The signs are subtle.
An eagle-eyed fan noticed that the Nets new warm-up jackets say "established 2012," commemorating when the team arrived in Brooklyn. Last year, they said “established 1967,” the year the New Jersey Americans, the Nets predecessor, were stood up in Teaneck.
In the rafters above Barclays Center, the Nets championship banners are now black-and-white, Brooklyn's colors, not the red-white-and-blue of the teams when they won the honored titles.
What we're saying is that the Nets’ New Jersey heritage is slowly being erased.
And it's not just cosmetic. For the first time, no New Jersey newspaper covers the Nets. The Star-Ledger, aka nj.com, dropped coverage when the Nets moved from Newark to Brooklyn. The Record, which had a beat reporter travel with the Nets last season, isn't covering them anymore. (The Daily News covers the Nets home games, but not road games. Only the Post and Newsday have full-time beat reporters to the team. All the papers mentioned cover the Knicks full-time.)
More importantly for New Jersey fans, many won't have access, again, to TV coverage of Nets games this season. YES and Comcast still haven't resolved their dispute, meaning 900,000 households won't have game day coverage. The overwhelming majority of those households are in New Jersey. There are others without coverage in Pennsylvania and Connecticut, none in New York. it’s unlikely anything will get done until Yankee spring training next March.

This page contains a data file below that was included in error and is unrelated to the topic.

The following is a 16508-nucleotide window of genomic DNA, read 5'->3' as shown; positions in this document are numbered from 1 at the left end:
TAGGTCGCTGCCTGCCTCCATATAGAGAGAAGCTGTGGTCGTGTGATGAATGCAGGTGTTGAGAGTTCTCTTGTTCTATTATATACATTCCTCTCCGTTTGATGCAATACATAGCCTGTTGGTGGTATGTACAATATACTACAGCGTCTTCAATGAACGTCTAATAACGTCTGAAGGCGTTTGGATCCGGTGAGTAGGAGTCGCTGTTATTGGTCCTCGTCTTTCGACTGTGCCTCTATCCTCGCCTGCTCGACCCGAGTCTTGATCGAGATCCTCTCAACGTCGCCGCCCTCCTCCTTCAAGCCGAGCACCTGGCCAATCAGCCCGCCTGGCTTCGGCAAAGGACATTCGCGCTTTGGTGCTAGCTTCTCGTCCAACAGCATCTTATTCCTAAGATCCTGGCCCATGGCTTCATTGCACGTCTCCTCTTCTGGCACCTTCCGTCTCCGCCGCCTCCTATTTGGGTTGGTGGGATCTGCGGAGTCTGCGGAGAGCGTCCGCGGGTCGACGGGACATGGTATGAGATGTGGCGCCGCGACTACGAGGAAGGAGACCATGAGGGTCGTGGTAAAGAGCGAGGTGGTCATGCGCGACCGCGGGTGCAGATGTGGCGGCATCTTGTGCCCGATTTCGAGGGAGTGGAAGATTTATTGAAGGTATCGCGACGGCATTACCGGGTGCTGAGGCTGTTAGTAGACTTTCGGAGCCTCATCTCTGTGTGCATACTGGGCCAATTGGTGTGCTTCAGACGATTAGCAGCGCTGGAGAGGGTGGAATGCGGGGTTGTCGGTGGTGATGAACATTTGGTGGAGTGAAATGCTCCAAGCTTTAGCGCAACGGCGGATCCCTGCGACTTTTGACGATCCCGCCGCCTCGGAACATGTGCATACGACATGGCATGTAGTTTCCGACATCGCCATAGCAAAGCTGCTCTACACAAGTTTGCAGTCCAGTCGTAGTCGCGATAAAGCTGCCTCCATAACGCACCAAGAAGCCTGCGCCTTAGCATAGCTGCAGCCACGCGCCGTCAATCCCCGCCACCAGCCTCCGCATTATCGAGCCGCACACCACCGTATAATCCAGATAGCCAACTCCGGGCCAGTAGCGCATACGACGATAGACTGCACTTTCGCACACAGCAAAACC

Also, the Nets are for the first time practicing from Day One in Brooklyn, departing their East Rutherford, N.J. training center last February. As a result, 12 of the 15 roster players live in Brooklyn. Only one Net still lives in New Jersey.
There's no disputing that New Jersey fans didn't travel in large numbers from New Jersey to Brooklyn. The Nets were disappointed with the lack of support and the New Jersey fans were disappointed with the lack of appreciation for their loyalty. Whatever.
In the end does it matter? Probably not. The Nets are a New York team, a Brooklyn team ... and are increasingly turning their attention to Long Island, with its improving transit connections to Barclays Center. The Long Island Nets aren’t just a D-League team. They are also a marketing vehicle for the parent club. Next year, the L.I. Nets will move to Nassau Coliseum and play 24 games there. The Nets will play preseason games there as well. It doesn’t hurt that the new coach is from Northport, either.
Does it matter that much? Probably not. New Jersey will always be New York’s little brother (or worse). And there are still New Jersey fans who who will buy season tickets, make the trek by NJ Transit and the subways, find workarounds to watch games ... including this writer. But looking up in the rafters and seeing black-and-white banners. Is that really necessary?